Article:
Pa. agency gets lion's share of funding from drilling industry

Posted: July 04, 2013

The agency that oversees the state's parks and forests has conservation in its name.

But its funding source has become much more about extraction - of natural gas.

The current budget, passed Sunday, shows that the Department of Conservation and Natural Resources no longer gets most of its money from the state general fund. It now gets the bulk of its operating revenue from a fund swollen by money from natural gas development.

The practice, started under Gov. Ed Rendell and escalated under Gov. Corbett, leaves the agency improperly beholden to the natural gas drilling industry, says State Rep. Greg Vitali (D., Delaware County).

"There's a concern when an agency whose mission is to conserve state lands is funded by the extraction of resources from state lands," said Vitali, minority chairman of the House Committee on Environmental Resources and Energy. "It's a conflict of interest."

The current budget shows a $30 million payment to the DCNR from the state's general fund, and more than three times that - $106.5 million - from the Oil and Gas Lease Fund, which consists of rents and royalties from drilling on state forestland.

Vitali called the figure "shocking." He voted against the budget because of it, he said.

He and others said the funding was not helping the agency, just getting state finances out of a bind.

"I'm not even sure this appropriation is entirely legal," he added. "My mind begs for an audit."

The way he reads the law, lease-fund money is to be used only for special projects and infrastructure improvements, not day-to-day operating expenses.

A spokeswoman for the department said the contributions were proper. "We say this is consistent with the goals that were established when the fund was created, which is conservation, recreation, and flood control," said Chris Novak.

The lease fund was created in 1955 by the now-legendary Maurice K. "Doc" Goddard, a forester who wanted to see a state park within 25 miles of every resident. He saw revenue from the fund as a way to achieve that.

Before drilling for natural gas came to the state's Marcellus Shale region, about $5 million a year went into the fund from oil and natural gas drilling, Novak said.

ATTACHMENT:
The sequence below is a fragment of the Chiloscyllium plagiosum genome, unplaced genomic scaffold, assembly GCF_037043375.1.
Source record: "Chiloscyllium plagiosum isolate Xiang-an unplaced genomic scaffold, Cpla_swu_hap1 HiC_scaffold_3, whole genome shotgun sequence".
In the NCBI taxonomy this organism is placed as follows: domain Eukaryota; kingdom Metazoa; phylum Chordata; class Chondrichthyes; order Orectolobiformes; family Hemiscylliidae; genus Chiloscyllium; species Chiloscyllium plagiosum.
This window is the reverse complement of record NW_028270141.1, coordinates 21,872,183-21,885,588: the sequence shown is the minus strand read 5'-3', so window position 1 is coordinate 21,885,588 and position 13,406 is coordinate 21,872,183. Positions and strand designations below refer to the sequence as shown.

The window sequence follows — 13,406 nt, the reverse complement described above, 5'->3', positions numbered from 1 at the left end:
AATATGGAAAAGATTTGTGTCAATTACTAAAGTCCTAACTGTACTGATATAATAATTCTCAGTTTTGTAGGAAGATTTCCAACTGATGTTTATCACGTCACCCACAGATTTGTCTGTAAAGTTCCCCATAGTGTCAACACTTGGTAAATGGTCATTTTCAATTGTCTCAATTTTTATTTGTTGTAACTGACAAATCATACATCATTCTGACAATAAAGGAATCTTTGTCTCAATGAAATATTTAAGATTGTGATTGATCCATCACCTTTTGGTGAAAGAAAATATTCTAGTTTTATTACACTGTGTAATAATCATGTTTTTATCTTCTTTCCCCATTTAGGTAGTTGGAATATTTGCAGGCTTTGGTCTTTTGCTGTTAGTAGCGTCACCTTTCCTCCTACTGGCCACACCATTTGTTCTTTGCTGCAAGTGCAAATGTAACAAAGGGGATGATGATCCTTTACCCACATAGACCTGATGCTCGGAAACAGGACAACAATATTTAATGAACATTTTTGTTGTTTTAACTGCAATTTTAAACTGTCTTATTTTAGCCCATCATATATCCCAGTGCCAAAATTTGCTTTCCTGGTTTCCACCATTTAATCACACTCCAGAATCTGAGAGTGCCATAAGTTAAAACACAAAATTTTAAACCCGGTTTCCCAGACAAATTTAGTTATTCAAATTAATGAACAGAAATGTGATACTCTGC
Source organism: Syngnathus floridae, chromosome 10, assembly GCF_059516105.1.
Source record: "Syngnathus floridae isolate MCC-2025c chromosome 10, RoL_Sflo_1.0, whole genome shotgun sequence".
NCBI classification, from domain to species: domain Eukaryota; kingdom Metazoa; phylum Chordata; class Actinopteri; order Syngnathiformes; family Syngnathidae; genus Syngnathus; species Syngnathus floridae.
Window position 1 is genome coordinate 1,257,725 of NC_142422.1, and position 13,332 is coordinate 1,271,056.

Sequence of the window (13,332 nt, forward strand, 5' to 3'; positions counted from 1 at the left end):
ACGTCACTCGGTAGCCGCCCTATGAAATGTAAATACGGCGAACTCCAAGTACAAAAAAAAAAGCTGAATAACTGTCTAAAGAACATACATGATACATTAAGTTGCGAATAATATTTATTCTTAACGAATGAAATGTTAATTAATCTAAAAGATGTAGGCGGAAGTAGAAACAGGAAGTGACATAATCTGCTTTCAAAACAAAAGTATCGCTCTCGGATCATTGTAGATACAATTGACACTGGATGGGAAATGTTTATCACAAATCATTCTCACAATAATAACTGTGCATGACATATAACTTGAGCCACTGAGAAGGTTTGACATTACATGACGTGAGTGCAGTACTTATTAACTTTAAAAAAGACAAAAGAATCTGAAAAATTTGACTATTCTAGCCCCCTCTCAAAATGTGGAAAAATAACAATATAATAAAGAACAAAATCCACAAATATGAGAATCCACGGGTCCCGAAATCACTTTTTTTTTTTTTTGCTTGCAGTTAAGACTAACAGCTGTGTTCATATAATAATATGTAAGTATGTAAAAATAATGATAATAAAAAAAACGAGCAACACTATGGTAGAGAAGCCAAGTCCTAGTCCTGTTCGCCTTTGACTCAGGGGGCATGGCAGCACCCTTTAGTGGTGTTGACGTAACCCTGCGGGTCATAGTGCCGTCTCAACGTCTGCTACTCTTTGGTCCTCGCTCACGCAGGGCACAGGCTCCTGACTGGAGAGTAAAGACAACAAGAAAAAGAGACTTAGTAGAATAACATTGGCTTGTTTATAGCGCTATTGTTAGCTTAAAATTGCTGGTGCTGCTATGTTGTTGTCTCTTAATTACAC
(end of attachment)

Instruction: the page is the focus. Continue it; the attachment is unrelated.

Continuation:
But in recent years - as leases on state land were sold and wells gradually were drilled and started producing - "we have seen the fund increasing exponentially," she said.

The money flowing to the DCNR from the lease fund has steadily risen, reaching $106.5 million in the year that started July 1.

Likewise, money from the state's general fund fell from $116.5 million in 2007-8 to $30 million this year.

"They're almost taking this whole agency off budget," Vitali said.

He said previous DCNR secretaries had noted about $1 billion worth of project backlogs, including replacing high-hazard dams, that he said the fund could be used to pay for.

Patrick Creighton, a spokesman for the Marcellus Shale Coalition, an industry group, called the current concerns a manufactured issue "solely for the sake of stirring controversy," adding that it "shows how dangerously out of touch" some can be.

The Pennsylvania Environmental Defense Foundation, a nonprofit formed in 1985, filed suit against the state in 2012, contending the practice of using money in the lease fund for general expenses instead of further land protection, improvement, or mitigation from natural gas development violated state law.

The suit was in response to Rendell's requiring state forestlands to be leased, and then using the money to fill a $60 million budget gap.

"Leasing state land for gas extraction, that's causing harm," said the group's attorney, John Childe. "Taking the money from that lease and using it for the general fund, rather than to protect and conserve the land that's being impacted . . . is unconstitutional."

The lawsuit is ongoing.

The influx to the lease fund took off in 2010, when natural gas drillers bid $128.5 million to develop 32,000 acres of state forests. The acting DCNR secretary, John Quigley, said he was worried the windfall might prompt policymakers to push for more leases.

"As we sit here this afternoon, fully one-third of the state forest is now leased for gas exploration," he said in an interview then. "I think that raises some important questions. How much is too much?"

Reached Monday, he declined to comment on the current issue.

Later, Rendell enacted a moratorium, which still stands, although the leases that were sold are being developed and generating more income. Corbett has the authority to lift the moratorium at any time, but Vitali has introduced legislation to permanently ban the leasing of state forestland for natural gas drilling.

Currently, 700,000 of the state's 2.2 million acres of state forest are available for leasing, Novak said. Nearly 900 wells have been permitted; 325 are producing gas - and providing royalties. That leaves more than 500 wells in the queue, potentially adding still more to the lease fund's coffers.

Contact Sandy Bauers

at 215-854-5147, sbauers@, or follow on Twitter @sbauers. Read her blog, "GreenSpace," at

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